St. Ignatius’ Prayer for Generosity
Lord, teach me to be generous.
Teach me to serve you as you deserve;
to give and not to count the cost,
to fight and not to heed the wounds,
to toil and not to seek for rest,
to labor and not to ask for reward,
save that of knowing that I do your will.
I began the Spiritual Exercises today and while I’m fearful of the unknown, I’m drawn by poetic prayers like this. They cut right to my core and say something beautiful and profound. Serving Christ as He deserves is to carry the cross with him. To give of oneself without condition or reservation. This is a very dangerous theology. It rebukes the pragmatism and cynicism and nihilism in this world. No wonder Ignatius was arrested by the Spanish Inquisition!
I’m excited about the journey.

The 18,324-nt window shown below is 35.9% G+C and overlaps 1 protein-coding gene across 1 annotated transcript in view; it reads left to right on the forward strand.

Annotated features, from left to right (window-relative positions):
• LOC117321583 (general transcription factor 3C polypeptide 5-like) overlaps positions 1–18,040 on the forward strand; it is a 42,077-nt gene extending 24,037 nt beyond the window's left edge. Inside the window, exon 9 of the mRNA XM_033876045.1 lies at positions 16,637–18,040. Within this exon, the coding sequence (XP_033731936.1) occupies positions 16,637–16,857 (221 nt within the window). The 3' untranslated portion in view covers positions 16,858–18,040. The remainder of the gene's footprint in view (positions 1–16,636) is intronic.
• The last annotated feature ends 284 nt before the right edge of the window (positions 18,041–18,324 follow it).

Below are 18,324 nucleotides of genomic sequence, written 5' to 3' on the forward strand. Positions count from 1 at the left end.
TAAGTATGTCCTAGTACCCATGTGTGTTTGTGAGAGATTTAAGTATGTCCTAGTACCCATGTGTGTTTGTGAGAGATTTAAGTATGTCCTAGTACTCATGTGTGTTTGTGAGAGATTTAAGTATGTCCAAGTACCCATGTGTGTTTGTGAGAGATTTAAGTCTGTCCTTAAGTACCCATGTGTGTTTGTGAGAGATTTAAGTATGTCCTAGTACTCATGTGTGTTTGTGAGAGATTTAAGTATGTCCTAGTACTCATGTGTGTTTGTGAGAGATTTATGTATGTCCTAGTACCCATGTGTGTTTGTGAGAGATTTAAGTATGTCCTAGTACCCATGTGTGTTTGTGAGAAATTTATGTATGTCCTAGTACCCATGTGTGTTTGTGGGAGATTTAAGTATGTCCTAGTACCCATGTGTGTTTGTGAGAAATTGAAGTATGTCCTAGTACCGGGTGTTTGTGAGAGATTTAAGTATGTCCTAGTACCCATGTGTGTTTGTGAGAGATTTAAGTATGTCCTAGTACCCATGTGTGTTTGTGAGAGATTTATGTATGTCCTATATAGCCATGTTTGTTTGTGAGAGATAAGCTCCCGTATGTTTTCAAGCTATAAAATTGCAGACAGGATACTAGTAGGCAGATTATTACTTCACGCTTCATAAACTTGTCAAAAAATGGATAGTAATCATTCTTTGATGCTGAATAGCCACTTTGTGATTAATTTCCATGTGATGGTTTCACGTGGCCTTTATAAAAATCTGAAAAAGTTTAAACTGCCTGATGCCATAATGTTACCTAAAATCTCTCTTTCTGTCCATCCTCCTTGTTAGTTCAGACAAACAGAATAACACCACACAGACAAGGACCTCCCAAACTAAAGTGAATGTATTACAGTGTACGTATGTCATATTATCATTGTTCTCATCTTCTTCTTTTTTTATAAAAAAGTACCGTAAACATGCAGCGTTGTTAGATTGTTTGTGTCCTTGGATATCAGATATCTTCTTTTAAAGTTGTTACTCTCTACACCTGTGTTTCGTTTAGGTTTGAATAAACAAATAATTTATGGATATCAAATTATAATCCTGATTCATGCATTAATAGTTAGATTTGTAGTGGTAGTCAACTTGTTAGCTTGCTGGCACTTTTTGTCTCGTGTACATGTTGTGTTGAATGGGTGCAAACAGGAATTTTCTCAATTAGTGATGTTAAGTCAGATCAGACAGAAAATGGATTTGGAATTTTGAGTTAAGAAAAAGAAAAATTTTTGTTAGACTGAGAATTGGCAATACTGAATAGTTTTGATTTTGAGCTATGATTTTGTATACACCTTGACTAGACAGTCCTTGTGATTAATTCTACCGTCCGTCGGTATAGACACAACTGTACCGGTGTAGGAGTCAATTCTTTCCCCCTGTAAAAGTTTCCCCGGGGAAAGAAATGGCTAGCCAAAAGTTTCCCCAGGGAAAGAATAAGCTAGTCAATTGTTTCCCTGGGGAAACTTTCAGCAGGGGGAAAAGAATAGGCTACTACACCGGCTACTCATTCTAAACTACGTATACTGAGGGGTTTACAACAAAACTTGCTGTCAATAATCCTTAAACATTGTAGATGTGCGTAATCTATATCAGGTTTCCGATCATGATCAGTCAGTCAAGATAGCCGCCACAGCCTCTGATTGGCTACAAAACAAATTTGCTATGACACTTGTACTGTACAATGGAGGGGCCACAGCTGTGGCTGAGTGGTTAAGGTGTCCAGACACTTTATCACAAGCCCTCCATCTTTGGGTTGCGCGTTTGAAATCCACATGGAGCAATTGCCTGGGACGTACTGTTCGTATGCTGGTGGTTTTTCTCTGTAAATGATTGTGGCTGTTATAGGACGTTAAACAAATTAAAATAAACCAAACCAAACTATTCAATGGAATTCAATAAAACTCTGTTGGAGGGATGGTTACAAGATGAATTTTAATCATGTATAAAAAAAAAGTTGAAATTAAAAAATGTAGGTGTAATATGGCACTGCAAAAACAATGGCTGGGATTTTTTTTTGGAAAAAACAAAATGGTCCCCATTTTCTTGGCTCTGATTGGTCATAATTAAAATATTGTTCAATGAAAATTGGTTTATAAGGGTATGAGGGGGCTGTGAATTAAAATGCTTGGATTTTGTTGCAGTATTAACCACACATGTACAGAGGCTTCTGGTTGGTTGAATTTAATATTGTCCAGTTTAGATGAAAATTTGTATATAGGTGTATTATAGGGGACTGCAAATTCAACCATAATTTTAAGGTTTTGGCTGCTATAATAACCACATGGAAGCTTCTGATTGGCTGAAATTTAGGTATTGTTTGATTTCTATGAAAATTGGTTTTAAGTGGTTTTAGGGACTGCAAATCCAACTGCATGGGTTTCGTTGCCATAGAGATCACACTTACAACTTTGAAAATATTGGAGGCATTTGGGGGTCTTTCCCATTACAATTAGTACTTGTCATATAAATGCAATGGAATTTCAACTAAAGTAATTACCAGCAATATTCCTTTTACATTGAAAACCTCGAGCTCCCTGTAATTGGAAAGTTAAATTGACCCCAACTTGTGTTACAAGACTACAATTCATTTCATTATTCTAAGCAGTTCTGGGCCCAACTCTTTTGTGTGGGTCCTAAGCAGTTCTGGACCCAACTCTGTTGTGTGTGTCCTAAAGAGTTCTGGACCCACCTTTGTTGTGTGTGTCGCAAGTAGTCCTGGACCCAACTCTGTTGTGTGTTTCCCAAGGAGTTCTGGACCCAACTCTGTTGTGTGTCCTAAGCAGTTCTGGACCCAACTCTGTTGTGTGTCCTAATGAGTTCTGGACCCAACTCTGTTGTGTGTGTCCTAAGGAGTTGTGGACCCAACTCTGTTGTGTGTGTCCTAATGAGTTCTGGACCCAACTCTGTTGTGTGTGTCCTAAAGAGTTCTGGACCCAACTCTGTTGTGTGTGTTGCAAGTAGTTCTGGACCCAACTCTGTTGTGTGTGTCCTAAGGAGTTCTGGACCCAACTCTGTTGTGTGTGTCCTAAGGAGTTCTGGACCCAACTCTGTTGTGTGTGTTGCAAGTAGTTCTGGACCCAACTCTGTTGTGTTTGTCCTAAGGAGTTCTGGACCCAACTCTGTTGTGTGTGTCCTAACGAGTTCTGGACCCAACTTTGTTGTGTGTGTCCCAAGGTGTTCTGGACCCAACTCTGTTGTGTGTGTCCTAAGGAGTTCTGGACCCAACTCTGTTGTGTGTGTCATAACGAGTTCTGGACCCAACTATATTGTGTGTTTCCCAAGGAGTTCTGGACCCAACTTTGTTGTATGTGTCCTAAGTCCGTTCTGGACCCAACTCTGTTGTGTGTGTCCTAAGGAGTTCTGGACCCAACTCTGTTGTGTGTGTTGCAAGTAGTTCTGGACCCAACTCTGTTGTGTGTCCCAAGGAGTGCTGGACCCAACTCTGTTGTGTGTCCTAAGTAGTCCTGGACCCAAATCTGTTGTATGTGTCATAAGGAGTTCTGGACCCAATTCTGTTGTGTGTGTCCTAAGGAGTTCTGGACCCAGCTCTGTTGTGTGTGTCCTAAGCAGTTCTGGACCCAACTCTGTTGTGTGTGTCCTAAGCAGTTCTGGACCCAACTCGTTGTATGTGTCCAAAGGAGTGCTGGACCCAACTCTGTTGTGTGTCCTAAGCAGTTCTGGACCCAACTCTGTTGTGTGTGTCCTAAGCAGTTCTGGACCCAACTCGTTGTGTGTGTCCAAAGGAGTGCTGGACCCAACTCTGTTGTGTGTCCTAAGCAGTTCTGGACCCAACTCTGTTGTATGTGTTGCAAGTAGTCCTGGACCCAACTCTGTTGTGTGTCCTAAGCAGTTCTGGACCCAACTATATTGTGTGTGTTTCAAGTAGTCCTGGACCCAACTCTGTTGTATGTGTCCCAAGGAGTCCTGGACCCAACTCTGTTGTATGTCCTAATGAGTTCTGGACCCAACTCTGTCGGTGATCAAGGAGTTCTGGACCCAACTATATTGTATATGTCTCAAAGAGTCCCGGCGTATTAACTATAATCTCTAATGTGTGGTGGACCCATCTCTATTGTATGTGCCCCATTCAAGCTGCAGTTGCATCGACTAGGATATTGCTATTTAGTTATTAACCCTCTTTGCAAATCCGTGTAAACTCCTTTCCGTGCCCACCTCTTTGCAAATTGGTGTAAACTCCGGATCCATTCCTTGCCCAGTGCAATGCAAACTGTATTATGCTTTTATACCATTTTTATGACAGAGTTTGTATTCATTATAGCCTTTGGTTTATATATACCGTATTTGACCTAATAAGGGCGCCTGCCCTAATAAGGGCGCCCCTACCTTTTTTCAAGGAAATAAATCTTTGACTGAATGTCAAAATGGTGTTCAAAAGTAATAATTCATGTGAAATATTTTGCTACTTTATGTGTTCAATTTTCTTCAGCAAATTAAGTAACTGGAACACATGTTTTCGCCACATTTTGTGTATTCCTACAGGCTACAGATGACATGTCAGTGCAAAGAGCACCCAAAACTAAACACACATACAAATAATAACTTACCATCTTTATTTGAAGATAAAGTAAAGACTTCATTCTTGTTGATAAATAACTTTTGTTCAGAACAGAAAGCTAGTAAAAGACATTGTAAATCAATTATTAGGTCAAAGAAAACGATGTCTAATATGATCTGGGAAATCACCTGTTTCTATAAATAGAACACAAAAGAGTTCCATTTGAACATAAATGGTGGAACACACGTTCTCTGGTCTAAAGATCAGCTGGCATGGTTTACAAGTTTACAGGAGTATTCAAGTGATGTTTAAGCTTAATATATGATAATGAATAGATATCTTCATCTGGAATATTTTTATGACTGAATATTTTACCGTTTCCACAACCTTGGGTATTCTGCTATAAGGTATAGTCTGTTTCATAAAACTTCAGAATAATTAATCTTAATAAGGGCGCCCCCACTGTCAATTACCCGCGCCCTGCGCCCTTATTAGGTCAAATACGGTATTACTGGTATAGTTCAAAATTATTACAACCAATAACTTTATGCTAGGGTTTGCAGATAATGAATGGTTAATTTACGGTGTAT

‘What Shall I Say to You?’ | Commonweal magazine: “What did that Latin quotation say to me that afternoon nearly half a century ago? It began, surely, in the notion that God was no mere Big Someone or Something outside of me, the anonymous Ground of Being. Rather, in the words of the great Jewish philosopher Martin Buber, God was a fathomless, transcendent ‘Thou’ with whom, even in my moment of wavering, I was still wrestling. But what of it? What, really, did I hear, in the chanted Latin running through my mind that afternoon, to reverse the bleak intuition of the utter emptiness of myself and the mysterious absence of God?”
(Via Commonweal Magazine.)
I can relate. I’m reminded of Genesis 32:29 when Jacob wrestles with God.
Then the man said, “You shall no longer be spoken of as Jacob, but as Israel, because you have contended with divine and human beings and have prevailed.”